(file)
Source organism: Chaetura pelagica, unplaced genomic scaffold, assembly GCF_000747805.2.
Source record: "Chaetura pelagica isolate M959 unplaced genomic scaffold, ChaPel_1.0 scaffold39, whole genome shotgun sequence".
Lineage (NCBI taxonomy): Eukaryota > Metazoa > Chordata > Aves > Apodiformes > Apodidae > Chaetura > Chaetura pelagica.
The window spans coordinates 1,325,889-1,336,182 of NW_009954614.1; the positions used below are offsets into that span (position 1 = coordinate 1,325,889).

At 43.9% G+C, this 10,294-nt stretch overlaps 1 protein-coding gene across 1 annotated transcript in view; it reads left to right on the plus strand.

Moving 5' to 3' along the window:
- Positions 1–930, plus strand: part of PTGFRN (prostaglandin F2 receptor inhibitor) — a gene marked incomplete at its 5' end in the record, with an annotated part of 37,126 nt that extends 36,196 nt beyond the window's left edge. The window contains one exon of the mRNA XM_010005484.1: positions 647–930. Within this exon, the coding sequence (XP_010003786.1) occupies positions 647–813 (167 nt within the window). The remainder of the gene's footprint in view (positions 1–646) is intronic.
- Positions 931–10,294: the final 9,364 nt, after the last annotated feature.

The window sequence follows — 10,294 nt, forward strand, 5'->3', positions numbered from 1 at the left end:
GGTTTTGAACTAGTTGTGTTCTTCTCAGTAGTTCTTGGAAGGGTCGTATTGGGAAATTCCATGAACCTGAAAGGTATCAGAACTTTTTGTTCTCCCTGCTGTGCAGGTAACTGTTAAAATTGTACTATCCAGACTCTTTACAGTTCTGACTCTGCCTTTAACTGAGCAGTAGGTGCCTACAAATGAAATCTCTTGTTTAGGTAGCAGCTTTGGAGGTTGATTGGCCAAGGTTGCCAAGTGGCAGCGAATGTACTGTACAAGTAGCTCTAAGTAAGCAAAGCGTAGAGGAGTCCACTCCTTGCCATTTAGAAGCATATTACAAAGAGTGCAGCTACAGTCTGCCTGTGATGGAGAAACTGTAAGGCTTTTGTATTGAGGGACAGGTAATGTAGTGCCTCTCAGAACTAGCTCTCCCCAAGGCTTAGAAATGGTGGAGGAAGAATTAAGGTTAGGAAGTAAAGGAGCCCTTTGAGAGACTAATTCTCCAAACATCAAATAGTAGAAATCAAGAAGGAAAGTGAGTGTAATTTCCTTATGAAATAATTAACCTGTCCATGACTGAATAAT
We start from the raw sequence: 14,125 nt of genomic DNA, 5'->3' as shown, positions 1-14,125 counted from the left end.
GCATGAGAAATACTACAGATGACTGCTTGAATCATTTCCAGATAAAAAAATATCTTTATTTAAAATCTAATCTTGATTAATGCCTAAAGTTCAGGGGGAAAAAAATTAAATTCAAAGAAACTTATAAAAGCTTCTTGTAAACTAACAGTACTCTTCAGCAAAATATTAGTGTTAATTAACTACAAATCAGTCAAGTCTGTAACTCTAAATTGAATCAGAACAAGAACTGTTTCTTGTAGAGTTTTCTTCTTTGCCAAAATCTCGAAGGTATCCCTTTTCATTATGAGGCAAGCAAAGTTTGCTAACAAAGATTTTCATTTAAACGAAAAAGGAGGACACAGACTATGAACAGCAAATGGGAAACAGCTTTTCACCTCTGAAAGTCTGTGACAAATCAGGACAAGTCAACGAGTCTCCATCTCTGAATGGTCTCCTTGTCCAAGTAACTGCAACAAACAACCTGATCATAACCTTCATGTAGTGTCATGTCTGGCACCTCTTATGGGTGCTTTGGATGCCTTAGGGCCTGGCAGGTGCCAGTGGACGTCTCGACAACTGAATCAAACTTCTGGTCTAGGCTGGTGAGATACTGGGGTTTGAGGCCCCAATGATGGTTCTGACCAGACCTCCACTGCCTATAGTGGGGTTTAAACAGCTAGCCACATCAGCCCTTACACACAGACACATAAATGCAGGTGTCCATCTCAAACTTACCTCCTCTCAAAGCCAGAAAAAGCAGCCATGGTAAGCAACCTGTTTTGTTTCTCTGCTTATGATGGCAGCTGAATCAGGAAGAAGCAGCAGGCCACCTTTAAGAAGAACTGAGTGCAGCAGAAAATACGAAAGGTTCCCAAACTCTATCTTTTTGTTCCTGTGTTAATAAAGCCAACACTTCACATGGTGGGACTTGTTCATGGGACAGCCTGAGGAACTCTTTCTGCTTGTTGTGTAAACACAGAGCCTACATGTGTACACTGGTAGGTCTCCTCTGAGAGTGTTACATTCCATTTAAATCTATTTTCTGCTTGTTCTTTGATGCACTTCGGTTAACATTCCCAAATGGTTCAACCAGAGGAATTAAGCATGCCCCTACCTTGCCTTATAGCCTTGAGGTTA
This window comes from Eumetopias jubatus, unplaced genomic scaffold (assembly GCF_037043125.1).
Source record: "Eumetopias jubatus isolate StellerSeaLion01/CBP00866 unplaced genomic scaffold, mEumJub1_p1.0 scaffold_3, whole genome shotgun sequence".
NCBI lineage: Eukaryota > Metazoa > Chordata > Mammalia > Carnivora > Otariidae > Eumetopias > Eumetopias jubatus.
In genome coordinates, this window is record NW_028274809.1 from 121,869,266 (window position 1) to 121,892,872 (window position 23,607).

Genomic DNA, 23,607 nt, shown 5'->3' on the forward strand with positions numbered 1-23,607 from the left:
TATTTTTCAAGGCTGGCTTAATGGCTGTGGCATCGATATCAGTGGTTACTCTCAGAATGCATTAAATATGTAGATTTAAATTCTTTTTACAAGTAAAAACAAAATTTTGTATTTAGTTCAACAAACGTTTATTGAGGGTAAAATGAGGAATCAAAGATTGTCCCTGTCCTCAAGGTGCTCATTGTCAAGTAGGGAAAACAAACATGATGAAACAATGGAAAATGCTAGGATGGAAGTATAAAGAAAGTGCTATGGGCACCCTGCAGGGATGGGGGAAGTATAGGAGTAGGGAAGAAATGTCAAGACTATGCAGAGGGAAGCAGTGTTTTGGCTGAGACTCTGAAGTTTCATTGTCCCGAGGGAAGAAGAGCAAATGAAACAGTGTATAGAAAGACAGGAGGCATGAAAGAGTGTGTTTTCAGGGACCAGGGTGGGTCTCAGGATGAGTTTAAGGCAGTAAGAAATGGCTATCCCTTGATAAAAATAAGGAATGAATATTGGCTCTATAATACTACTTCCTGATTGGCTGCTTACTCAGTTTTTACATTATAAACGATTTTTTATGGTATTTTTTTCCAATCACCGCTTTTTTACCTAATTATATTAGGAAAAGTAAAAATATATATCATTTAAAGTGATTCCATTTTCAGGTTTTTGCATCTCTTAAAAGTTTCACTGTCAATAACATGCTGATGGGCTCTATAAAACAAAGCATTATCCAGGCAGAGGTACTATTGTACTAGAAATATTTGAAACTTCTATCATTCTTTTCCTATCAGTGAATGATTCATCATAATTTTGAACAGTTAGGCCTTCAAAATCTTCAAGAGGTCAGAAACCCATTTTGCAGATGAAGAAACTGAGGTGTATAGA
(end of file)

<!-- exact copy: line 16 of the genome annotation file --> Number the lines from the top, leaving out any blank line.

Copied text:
In genome coordinates, this window is record NW_028274809.1 from 121,869,266 (window position 1) to 121,892,872 (window position 23,607).